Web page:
Kerbal Space Program 2's negative reception could start to turn around this week, if the first big patch isn't delayed

Kerbal Space Program 2 — A trio of Kerbal astronauts emerge from their lunar lander to gaze with a kind of vacant awe at the wonder of space.
(Image credit: Intercept Games)

Despite taking nearly three years longer than expected to arrive, Kerbal Space Program 2 was in pretty rough shape when it debuted in early access in February. Performance was rough and bugs were plentiful: "Too early access for early access" is how one Steam user put it.

That situation will hopefully improve later this week. Developer Intercept Games says it is making "good headway on performance improvements and bug squashing" in the first patch for Kerbal Space Program 2, which it hopes to have out on March 16—although that date isn't carved in stone.

"Provided QA does not uncover any show-stopping bugs over the next few days, that date should hold," creative director Nate Simpson wrote in a Steam update. "If they do run into something unexpected that needs to be fixed, that date will slip. We have done a fair amount of hand-wringing around whether we should announce the target date for this patch when there is a non-zero chance of a delay, but we know this topic is very important to you all, so we're doing our best to keep you all in the loop."

One of the big issues addressed by the patch is a fix for a bug that creates huge amounts of reverse thrust when the Kraken engine's nozzles are obstructed: "If you're working on a Kraken ship, the 'unique' physics on which it depends are about to go away forever," Simpson warned. Intercept has also apparently completed some fixes for the second KSP2 patch, but won't get into talking about those until after the first patch is launched.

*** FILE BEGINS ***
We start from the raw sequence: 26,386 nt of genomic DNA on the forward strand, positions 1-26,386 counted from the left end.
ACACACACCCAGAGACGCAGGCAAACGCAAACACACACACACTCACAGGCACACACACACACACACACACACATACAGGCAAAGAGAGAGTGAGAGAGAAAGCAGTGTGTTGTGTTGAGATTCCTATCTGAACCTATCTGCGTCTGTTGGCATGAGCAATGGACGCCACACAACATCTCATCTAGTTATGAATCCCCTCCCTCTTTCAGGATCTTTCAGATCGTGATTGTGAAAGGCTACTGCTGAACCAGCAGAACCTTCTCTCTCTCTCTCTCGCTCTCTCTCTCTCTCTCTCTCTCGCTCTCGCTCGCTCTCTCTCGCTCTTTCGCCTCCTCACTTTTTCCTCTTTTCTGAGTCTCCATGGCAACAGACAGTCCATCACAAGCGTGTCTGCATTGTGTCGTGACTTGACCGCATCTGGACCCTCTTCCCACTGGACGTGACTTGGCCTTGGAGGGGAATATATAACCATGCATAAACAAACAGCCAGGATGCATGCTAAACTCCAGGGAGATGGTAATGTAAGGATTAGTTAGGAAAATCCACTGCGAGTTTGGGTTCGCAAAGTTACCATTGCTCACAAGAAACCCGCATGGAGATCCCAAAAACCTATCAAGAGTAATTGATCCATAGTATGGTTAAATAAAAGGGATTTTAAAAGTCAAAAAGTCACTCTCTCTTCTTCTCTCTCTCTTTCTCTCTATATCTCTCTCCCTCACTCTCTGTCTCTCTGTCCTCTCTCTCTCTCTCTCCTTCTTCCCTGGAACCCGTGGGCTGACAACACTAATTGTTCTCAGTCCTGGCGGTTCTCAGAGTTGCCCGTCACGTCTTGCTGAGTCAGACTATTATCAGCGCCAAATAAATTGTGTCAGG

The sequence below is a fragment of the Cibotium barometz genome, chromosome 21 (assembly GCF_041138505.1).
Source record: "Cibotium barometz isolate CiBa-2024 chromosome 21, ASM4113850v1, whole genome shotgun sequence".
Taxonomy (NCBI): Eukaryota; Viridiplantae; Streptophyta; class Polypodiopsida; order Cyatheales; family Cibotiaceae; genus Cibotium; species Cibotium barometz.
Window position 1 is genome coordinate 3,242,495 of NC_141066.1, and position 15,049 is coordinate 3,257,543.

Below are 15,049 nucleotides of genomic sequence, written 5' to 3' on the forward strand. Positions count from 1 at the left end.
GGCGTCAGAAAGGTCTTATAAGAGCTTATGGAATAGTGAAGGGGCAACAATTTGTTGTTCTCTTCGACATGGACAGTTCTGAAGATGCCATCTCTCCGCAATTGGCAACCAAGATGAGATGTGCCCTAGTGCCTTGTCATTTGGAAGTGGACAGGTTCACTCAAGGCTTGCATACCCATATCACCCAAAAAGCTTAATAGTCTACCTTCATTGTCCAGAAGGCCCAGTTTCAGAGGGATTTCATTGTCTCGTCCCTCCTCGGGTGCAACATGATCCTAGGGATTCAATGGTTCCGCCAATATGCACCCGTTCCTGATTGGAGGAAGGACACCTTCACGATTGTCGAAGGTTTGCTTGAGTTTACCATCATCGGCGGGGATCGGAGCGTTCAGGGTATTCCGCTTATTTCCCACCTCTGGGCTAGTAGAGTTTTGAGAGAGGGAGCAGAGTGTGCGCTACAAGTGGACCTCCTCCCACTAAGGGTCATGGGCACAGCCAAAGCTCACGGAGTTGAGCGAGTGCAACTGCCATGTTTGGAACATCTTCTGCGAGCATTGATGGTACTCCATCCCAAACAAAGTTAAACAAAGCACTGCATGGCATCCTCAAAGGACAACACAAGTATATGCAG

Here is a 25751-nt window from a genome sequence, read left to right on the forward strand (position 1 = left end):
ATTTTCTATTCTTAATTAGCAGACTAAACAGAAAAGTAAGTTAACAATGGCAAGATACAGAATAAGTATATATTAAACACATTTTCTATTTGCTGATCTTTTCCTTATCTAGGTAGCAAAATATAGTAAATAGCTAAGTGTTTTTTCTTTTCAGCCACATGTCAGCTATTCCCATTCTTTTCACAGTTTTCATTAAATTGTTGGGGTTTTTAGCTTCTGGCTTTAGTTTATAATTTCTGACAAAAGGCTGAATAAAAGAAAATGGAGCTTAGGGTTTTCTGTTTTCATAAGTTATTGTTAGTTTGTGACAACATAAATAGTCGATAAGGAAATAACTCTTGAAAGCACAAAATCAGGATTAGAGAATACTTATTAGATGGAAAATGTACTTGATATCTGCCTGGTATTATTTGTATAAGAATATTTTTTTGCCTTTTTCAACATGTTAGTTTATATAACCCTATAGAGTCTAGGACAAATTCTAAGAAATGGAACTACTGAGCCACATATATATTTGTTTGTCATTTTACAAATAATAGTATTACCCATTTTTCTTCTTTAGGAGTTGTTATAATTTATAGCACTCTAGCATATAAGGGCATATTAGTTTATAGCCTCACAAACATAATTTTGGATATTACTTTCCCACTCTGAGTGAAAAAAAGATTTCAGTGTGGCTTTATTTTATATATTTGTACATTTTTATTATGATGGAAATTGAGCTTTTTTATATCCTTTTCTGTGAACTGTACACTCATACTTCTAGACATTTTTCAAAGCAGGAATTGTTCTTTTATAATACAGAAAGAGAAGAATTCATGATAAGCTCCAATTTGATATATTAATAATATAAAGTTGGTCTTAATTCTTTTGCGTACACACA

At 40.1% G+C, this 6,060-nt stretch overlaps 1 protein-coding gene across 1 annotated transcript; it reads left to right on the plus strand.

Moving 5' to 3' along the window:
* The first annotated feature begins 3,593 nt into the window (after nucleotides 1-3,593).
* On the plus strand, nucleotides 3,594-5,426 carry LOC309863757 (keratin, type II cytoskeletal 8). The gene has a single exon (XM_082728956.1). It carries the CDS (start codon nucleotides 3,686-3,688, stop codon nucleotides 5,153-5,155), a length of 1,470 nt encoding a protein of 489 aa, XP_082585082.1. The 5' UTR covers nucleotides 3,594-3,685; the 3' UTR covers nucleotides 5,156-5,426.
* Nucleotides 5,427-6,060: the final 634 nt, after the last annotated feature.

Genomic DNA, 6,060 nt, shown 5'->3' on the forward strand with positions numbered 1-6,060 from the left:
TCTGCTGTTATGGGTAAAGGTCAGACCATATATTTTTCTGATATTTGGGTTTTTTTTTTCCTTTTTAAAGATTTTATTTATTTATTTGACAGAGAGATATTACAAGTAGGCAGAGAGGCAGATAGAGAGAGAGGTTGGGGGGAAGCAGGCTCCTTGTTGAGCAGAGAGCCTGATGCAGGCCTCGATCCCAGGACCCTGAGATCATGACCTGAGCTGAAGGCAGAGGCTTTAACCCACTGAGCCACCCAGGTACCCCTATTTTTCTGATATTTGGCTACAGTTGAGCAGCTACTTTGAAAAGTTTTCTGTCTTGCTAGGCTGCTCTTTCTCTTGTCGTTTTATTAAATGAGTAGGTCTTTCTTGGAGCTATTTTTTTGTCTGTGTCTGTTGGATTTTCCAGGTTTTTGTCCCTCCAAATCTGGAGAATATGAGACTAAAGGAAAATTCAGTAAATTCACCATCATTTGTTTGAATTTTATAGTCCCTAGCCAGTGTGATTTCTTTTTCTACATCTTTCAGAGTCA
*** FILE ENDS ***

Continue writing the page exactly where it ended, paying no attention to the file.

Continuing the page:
For players who want to go deep on how all this stuff works, graphics programmer Mortoc put up a lengthy blog post diving into KSP2's graphics and performance, and how developers are going about fixing and testing the game's issues. It's a little on the dense side, but the important point (to my eye, anyway) is that the early access release is enabling developers to see where the game is working, and where it isn't—which is basically what early access is all about.

"In a game as complex as KSP2, there are a dizzying number of areas that we could spend our efforts on and the feedback we're receiving is invaluable for us to focus our time on the issues that affect the players the most," Mortoc wrote.

Kerbal Space Program 2 has a "mixed" rating on Steam, where positive and negative user reviews are, for the moment at least, split literally 50/50—quite a contrast to the "very positive" rating enjoyed by the original across nearly 92,000 user reviews. But the reactions to Mortoc's update, and to Simpson's patch announcement, are generally positive, or at least hopeful: As a user named Cyberfips wrote in the Steam discussion thread, "Please keep up the effort, and (most important), keep communicating the problems to the crowd. If you stumble upon a problem, maybe one of the crowd has a good idea."

Andy Chalk

Andy has been gaming on PCs from the very beginning, starting as a youngster with text adventures and primitive action games on a cassette-based TRS80. From there he graduated to the glory days of Sierra Online adventures and Microprose sims, ran a local BBS, learned how to build PCs, and developed a longstanding love of RPGs, immersive sims, and shooters. He began writing videogame news in 2007 for The Escapist and somehow managed to avoid getting fired until 2014, when he joined the storied ranks of PC Gamer. He covers all aspects of the industry, from new game announcements and patch notes to legal disputes, Twitch beefs, esports, and Henry Cavill. Lots of Henry Cavill.